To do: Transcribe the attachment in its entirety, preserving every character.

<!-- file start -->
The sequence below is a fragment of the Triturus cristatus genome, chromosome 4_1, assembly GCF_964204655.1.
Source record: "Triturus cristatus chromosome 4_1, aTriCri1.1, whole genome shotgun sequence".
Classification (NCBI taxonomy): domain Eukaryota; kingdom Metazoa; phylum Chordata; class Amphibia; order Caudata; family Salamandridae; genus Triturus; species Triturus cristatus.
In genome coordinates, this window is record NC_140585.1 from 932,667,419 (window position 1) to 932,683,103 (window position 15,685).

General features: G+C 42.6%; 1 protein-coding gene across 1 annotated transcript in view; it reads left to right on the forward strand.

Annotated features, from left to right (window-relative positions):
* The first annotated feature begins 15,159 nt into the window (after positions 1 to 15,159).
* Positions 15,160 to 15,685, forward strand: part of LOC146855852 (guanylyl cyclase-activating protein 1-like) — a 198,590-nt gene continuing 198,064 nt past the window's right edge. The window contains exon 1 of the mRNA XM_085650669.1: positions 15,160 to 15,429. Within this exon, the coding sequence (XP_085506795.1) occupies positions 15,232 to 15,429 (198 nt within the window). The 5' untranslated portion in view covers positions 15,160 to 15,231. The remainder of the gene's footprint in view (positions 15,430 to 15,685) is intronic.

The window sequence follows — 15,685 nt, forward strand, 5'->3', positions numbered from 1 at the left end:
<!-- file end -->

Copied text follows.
The sequence below is a fragment of the Triturus cristatus genome, chromosome 4_1, assembly GCF_964204655.1.
Source record: "Triturus cristatus chromosome 4_1, aTriCri1.1, whole genome shotgun sequence".
Classification (NCBI taxonomy): domain Eukaryota; kingdom Metazoa; phylum Chordata; class Amphibia; order Caudata; family Salamandridae; genus Triturus; species Triturus cristatus.
In genome coordinates, this window is record NC_140585.1 from 932,667,419 (window position 1) to 932,683,103 (window position 15,685).

General features: G+C 42.6%; 1 protein-coding gene across 1 annotated transcript in view; it reads left to right on the forward strand.

Annotated features, from left to right (window-relative positions):
* The first annotated feature begins 15,159 nt into the window (after positions 1 to 15,159).
* Positions 15,160 to 15,685, forward strand: part of LOC146855852 (guanylyl cyclase-activating protein 1-like) — a 198,590-nt gene continuing 198,064 nt past the window's right edge. The window contains exon 1 of the mRNA XM_085650669.1: positions 15,160 to 15,429. Within this exon, the coding sequence (XP_085506795.1) occupies positions 15,232 to 15,429 (198 nt within the window). The 5' untranslated portion in view covers positions 15,160 to 15,231. The remainder of the gene's footprint in view (positions 15,430 to 15,685) is intronic.

The window sequence follows — 15,685 nt, forward strand, 5'->3', positions numbered from 1 at the left end: